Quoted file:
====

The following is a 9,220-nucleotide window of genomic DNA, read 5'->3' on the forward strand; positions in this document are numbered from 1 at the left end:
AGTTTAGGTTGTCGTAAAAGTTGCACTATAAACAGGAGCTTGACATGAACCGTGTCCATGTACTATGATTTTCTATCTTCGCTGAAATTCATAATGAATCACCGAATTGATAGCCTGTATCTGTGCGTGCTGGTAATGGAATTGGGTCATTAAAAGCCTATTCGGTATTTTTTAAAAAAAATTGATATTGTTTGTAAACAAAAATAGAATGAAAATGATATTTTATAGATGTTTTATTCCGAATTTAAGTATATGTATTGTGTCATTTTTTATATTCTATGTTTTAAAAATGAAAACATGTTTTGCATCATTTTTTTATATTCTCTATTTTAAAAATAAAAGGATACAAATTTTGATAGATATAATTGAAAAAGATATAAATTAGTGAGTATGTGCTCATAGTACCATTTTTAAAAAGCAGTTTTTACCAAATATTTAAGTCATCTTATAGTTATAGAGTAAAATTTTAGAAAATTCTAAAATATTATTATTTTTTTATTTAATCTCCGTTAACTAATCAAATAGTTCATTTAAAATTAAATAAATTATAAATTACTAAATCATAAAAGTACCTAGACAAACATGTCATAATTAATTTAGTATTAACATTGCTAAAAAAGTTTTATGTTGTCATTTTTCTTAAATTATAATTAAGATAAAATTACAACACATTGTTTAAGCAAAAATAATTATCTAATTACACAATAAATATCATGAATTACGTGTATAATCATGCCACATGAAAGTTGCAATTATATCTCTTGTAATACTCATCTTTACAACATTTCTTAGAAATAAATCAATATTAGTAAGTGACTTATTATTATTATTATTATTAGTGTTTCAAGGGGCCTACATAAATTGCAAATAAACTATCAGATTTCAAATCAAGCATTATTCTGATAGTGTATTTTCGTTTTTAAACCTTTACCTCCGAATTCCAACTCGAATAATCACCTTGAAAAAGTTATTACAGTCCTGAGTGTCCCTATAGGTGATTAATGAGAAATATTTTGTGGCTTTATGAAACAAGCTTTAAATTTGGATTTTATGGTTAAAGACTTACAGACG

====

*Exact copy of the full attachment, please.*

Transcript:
The following is a 9,220-nucleotide window of genomic DNA, read 5'->3' on the forward strand; positions in this document are numbered from 1 at the left end:
AGTTTAGGTTGTCGTAAAAGTTGCACTATAAACAGGAGCTTGACATGAACCGTGTCCATGTACTATGATTTTCTATCTTCGCTGAAATTCATAATGAATCACCGAATTGATAGCCTGTATCTGTGCGTGCTGGTAATGGAATTGGGTCATTAAAAGCCTATTCGGTATTTTTTAAAAAAAATTGATATTGTTTGTAAACAAAAATAGAATGAAAATGATATTTTATAGATGTTTTATTCCGAATTTAAGTATATGTATTGTGTCATTTTTTATATTCTATGTTTTAAAAATGAAAACATGTTTTGCATCATTTTTTTATATTCTCTATTTTAAAAATAAAAGGATACAAATTTTGATAGATATAATTGAAAAAGATATAAATTAGTGAGTATGTGCTCATAGTACCATTTTTAAAAAGCAGTTTTTACCAAATATTTAAGTCATCTTATAGTTATAGAGTAAAATTTTAGAAAATTCTAAAATATTATTATTTTTTTATTTAATCTCCGTTAACTAATCAAATAGTTCATTTAAAATTAAATAAATTATAAATTACTAAATCATAAAAGTACCTAGACAAACATGTCATAATTAATTTAGTATTAACATTGCTAAAAAAGTTTTATGTTGTCATTTTTCTTAAATTATAATTAAGATAAAATTACAACACATTGTTTAAGCAAAAATAATTATCTAATTACACAATAAATATCATGAATTACGTGTATAATCATGCCACATGAAAGTTGCAATTATATCTCTTGTAATACTCATCTTTACAACATTTCTTAGAAATAAATCAATATTAGTAAGTGACTTATTATTATTATTATTATTAGTGTTTCAAGGGGCCTACATAAATTGCAAATAAACTATCAGATTTCAAATCAAGCATTATTCTGATAGTGTATTTTCGTTTTTAAACCTTTACCTCCGAATTCCAACTCGAATAATCACCTTGAAAAAGTTATTACAGTCCTGAGTGTCCCTATAGGTGATTAATGAGAAATATTTTGTGGCTTTATGAAACAAGCTTTAAATTTGGATTTTATGGTTAAAGACTTACAGACG